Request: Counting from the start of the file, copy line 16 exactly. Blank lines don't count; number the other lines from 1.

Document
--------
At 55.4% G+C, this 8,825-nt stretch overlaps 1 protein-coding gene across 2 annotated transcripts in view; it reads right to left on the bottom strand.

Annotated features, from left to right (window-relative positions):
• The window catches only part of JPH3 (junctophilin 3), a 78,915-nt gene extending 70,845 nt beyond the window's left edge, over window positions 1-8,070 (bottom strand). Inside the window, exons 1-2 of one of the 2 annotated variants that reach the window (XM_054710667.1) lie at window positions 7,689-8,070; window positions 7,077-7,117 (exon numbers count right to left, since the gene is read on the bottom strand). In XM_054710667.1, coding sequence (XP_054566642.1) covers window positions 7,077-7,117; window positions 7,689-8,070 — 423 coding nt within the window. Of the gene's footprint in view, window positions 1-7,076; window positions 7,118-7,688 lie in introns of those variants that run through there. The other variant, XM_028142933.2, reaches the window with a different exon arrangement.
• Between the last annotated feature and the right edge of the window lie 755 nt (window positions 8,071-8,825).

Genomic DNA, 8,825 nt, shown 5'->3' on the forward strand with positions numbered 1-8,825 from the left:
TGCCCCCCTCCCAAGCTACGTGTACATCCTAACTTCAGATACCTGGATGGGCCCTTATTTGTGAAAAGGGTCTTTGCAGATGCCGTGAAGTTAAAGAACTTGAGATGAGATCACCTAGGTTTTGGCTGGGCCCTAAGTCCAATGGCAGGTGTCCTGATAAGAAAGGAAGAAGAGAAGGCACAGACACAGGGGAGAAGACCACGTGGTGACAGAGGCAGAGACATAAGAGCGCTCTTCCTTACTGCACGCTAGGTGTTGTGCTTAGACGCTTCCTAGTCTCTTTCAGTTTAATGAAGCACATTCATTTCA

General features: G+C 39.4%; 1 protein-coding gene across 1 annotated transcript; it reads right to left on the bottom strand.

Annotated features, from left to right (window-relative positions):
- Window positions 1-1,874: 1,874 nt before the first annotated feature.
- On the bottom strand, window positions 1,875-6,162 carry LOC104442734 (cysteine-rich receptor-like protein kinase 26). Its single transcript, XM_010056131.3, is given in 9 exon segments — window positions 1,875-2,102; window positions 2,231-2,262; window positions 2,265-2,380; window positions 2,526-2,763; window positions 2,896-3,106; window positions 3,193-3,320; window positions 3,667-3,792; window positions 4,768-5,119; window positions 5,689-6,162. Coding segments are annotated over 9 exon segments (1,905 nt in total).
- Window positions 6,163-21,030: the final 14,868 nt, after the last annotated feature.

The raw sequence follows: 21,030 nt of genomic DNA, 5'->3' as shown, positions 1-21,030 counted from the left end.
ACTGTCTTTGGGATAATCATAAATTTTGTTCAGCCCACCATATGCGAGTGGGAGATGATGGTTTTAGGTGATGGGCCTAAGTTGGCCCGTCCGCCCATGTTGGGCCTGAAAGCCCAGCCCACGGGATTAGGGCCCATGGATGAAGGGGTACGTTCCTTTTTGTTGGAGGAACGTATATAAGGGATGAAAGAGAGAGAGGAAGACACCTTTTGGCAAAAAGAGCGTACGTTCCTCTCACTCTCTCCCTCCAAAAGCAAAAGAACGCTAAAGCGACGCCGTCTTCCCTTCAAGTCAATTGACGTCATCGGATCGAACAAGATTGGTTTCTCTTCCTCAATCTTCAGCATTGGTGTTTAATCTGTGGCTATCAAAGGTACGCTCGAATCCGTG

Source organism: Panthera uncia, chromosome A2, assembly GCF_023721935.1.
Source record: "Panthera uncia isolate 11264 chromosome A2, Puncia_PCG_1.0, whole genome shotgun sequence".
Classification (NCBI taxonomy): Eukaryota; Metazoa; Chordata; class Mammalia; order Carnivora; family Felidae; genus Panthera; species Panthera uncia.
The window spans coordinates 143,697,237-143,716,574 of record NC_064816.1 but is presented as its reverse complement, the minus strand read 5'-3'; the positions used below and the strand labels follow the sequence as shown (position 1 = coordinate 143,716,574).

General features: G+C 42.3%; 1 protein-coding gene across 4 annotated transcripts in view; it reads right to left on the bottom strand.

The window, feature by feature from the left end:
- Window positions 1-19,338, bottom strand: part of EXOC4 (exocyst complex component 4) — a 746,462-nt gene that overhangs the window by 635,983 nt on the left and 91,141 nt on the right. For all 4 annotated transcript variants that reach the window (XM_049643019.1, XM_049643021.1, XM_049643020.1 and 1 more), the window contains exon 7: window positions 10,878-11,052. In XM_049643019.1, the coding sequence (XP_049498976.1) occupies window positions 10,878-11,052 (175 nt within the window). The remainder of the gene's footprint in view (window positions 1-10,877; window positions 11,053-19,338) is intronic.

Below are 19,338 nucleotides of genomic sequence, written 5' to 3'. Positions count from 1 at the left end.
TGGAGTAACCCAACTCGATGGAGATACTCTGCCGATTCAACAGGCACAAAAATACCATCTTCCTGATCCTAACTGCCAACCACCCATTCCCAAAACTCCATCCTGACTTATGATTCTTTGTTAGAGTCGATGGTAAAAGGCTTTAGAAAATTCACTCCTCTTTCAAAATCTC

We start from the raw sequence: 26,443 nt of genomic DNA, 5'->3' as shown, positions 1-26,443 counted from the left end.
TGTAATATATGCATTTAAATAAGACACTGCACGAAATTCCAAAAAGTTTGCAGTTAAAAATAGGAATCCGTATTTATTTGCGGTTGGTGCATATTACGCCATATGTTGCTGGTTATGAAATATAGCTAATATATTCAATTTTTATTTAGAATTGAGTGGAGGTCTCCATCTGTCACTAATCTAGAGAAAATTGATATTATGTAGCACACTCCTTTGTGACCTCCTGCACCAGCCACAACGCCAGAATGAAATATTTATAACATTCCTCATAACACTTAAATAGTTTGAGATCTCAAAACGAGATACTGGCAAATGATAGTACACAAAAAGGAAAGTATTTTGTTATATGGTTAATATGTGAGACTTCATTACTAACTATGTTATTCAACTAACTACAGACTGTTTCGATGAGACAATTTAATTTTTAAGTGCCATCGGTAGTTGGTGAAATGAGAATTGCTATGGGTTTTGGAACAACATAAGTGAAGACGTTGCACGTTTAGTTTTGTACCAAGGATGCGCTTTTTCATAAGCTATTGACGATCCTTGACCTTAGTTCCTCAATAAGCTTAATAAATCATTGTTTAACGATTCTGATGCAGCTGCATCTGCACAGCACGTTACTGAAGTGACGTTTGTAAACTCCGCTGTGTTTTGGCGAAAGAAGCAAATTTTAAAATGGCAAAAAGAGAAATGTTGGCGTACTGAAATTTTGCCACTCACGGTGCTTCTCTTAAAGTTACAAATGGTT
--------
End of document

Classification (NCBI taxonomy): Eukaryota; Metazoa; Chordata; class Mammalia; order Carnivora; family Felidae; genus Panthera; species Panthera uncia.